Peripheral nerves and muscles involvement by nonHodgkin’s lymphoma seen on FDG PET/CT scan Sir, Neuromuscular involvement by lymphoma is rare and unique entity. Fluorodeoxyglucose (FDG) positron emission tomography/computed tomography (PET/CT) is useful diagnostic modality in its evaluation. Here, we present a case of non-Hodgkin’s lymphoma involving muscles and peripheral nerves. A 60-year-old female had non-Hodgkin’s lymphoma of sacral nerve roots. She had received chemotherapy and radiotherapy for the same. Later, she presented with foot drop and recurrence was suspected. She underwent whole body FDG PET/CT for evaluation of her disease status. Whole body maximum intensity projection PET image [Figure 1] shows increased FDG uptake in subcutaneous soft-tissue density lesions in the right axillary region, pericardial soft-tissue deposit, enlarged sciatic nerves; the fused PET/CT image shows increased FDG uptake in fusiform enlargement of sciatic nerves [Figures 2 and 3]. Increased FDG uptake is also seen in left tibial and peroneal nerves, left soleus [Figure 4] and plantar muscles [Figure 5]. These findings, in view of known history of lymphoma, are suggestive of recurrence of the disease with predominant neuromuscular involvement. Involvement of peripheral nervous system by lymphoma is termed as “Neurolymphomatosis”, the term coined by Lhermitte and Trelles.[1] According to International Primary Central Nervous System (CNS) Lymphoma Collaborative Group who retrospectively analyzed 50 patients, the affected neural structures included peripheral nerves in 60%, spinal nerve roots in 48%, cranial nerves in 46% and plexus in 40% and multiple site involvement in 58%.[2] Nerve involvement in lymphoma is due to direct infiltration of peripheral nerves by lymphomatous cells and neurological complications occur due to direct axonal damage.[3] Four different clinical presentations have been mentioned – painful infiltration of nerves or roots, painful or painless cranial neuropathy, painless involvement of peripheral nerves and painful or painless involvement of a single peripheral nerve.[4] Peripheral neuropathy can also occur as paraneoplastic symptom in some form of lymphoma due to various antibodies.[5,6]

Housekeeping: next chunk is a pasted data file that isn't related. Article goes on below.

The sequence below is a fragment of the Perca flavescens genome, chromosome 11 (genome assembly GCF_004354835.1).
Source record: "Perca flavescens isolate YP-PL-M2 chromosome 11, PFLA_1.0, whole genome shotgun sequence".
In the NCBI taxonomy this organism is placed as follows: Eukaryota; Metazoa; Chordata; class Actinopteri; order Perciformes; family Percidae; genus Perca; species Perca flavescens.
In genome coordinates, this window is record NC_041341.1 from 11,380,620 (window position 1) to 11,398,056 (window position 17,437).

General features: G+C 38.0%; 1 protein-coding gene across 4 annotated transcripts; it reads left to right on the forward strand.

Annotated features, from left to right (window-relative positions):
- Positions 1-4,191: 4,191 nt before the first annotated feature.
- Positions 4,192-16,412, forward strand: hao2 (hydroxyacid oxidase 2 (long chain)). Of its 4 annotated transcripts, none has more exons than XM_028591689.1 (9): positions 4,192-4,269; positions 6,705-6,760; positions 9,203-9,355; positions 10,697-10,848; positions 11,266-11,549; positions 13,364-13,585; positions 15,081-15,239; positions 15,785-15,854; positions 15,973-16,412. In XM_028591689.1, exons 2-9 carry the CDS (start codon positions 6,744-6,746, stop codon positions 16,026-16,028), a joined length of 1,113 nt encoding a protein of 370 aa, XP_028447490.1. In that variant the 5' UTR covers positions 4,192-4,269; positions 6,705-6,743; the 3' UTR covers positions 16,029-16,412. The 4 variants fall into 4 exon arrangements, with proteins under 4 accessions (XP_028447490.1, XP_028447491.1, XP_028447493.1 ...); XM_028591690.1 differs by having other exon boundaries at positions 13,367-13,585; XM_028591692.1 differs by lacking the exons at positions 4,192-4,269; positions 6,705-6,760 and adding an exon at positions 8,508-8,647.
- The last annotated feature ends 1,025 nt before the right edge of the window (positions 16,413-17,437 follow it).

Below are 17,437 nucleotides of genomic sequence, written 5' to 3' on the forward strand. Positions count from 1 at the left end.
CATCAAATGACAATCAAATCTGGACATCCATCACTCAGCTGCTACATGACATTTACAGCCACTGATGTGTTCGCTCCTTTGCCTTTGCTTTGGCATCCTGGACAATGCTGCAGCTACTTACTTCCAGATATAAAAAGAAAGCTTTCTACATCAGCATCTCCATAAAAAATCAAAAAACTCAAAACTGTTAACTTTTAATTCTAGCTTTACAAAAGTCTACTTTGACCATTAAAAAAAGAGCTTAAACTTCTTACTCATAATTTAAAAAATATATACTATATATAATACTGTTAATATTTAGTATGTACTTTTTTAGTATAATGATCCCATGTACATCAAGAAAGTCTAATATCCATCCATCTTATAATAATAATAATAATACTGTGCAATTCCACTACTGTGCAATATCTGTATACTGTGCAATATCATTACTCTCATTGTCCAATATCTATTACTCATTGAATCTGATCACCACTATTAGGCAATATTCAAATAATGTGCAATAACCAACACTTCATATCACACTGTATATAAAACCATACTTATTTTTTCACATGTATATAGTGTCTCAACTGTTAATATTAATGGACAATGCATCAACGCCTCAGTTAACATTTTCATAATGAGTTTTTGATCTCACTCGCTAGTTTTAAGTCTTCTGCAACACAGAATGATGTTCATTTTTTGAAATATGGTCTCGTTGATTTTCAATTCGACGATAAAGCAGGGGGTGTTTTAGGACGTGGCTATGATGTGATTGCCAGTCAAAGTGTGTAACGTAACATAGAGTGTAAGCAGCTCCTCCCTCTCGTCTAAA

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A rare case of Guillain-Barre syndrome following scrub typhus.